Sacramento developer put ego first in ugly gas station saga
For Sacramento developer Paul Petrovich, building a Safeway gas station in Curtis Park isn’t just about the deal he struck with the grocery chain or the $50 million he says having descended into a messy 19-year development saga with the city.
It’s about his reputation. It’s about the respect he feels he deserves after investing more than $1 billion in Sacramento-area projects over his 35-year career.
It is his ego disguised as a superseded interpretation of law and facts.
When someone finally said no, it turned into Sacramento’s nastiest developmental struggle in recent memory. Petrovich has only himself to blame.
After filing two separate lawsuits and waiting six years for another city council hearing — ordered by the California 3rd District Court of Appeals — the most compelling argument Petrovich made Tuesday for the Crocker Village project was that he felt “demonized”.
“I’m a human being,” Petrovich said at the board meeting. “When you’re demonized to this extent – including two political cartoons depicting you as a monster – it weighs heavily on me and the people around me, and… it almost destroyed me.” He added that he has suffered from several stress-related health issues since 2015, when the council initially rejected the project.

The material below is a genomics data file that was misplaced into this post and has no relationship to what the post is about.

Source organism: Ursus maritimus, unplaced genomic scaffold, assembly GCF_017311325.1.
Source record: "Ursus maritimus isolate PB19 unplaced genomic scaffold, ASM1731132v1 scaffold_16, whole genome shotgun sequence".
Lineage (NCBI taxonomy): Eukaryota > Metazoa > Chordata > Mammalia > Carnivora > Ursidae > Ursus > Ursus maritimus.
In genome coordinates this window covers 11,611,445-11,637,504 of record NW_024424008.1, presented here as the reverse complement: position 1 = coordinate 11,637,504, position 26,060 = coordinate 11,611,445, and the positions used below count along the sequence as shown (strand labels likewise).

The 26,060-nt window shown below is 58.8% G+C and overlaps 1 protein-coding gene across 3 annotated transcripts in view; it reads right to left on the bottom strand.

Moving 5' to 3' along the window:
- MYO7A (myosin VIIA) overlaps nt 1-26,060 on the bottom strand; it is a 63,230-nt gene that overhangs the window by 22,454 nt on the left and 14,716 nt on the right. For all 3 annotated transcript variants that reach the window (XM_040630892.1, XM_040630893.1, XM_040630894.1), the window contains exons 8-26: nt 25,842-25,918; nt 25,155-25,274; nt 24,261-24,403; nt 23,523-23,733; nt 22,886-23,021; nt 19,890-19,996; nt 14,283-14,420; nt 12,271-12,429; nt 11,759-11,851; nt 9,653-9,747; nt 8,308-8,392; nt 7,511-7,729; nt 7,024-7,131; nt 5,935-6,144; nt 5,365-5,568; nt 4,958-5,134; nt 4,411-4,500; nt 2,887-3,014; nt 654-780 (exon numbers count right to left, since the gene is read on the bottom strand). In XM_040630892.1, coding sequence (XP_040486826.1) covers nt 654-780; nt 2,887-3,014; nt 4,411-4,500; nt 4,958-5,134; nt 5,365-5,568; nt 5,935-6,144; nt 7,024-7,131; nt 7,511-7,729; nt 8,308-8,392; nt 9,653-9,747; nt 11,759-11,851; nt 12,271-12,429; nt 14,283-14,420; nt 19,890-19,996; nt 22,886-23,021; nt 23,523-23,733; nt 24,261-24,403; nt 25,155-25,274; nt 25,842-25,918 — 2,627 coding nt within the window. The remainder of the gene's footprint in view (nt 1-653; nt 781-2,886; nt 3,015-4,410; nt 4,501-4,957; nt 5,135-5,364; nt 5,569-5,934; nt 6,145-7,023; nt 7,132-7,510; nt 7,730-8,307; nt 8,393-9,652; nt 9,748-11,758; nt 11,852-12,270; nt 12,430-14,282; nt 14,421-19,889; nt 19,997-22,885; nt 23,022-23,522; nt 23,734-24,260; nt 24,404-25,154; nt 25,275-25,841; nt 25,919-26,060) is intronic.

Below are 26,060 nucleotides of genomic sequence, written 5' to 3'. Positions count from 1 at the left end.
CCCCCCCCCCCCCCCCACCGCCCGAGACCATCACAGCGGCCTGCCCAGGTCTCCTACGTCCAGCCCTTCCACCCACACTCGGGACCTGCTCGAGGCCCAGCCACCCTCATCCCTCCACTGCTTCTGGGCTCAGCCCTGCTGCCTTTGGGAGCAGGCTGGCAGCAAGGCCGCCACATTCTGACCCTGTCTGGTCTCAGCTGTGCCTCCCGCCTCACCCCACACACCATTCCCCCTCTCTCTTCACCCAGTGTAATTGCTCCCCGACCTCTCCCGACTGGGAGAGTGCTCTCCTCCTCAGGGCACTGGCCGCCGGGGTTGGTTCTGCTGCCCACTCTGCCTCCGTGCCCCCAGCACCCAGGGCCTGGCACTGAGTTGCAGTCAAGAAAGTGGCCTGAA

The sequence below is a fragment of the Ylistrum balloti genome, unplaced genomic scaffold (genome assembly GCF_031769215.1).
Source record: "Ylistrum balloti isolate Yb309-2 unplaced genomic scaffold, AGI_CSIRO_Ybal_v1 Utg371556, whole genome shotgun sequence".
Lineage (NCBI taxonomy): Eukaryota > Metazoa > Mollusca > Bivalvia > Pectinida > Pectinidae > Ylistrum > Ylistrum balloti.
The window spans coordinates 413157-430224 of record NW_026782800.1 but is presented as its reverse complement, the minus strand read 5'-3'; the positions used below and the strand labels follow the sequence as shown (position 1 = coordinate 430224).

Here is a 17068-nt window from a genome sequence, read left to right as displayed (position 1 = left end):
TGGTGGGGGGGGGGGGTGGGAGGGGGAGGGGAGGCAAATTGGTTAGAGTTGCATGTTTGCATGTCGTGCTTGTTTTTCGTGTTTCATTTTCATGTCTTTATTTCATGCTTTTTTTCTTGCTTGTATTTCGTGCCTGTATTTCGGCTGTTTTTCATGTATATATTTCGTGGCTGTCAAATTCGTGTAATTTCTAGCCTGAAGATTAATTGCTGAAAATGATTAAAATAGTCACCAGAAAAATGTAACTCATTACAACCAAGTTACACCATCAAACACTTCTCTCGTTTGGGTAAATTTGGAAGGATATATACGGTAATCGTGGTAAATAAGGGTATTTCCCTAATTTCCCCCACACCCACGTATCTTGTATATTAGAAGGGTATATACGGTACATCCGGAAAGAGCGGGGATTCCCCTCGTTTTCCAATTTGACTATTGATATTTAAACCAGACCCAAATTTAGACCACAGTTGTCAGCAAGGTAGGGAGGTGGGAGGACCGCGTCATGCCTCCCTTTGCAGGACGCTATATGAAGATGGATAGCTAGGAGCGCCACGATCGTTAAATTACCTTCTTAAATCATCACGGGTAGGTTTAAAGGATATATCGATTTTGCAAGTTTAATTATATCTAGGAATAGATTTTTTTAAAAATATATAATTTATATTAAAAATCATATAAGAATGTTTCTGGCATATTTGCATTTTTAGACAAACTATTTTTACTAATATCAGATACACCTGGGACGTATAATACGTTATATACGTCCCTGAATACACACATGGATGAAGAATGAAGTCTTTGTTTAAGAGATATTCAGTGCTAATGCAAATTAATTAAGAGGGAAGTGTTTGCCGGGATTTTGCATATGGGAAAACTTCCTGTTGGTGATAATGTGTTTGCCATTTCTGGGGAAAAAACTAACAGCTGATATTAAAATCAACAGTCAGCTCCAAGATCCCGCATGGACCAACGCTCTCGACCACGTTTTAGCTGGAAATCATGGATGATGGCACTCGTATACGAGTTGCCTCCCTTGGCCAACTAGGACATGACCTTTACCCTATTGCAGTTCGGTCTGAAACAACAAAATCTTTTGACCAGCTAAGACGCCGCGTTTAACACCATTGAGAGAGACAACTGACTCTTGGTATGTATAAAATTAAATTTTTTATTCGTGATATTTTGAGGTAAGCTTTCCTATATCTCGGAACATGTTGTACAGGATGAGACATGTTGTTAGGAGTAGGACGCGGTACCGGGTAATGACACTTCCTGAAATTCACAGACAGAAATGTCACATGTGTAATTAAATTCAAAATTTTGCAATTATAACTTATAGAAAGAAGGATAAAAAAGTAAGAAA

It is sad. A healthier solution? Let it go.
Aside from the fact that fossil fuels are cooking the planet and gas-powered cars could be obsolete in less than two decades. For many other reasons, as city councilor Mai Vang pointed out, “voting in favor of this would be counter-intuitive.”
There are nearly two dozen gas stations within a two-mile radius of the Crocker Village shopping center at the corner of Sutterville Road and Crocker Drive. Everyone who lives nearby — as well as students attending Sacramento City College — already has their gas station habits. Would one more gas station make things easier? Sure. Is it necessary? Absolutely not.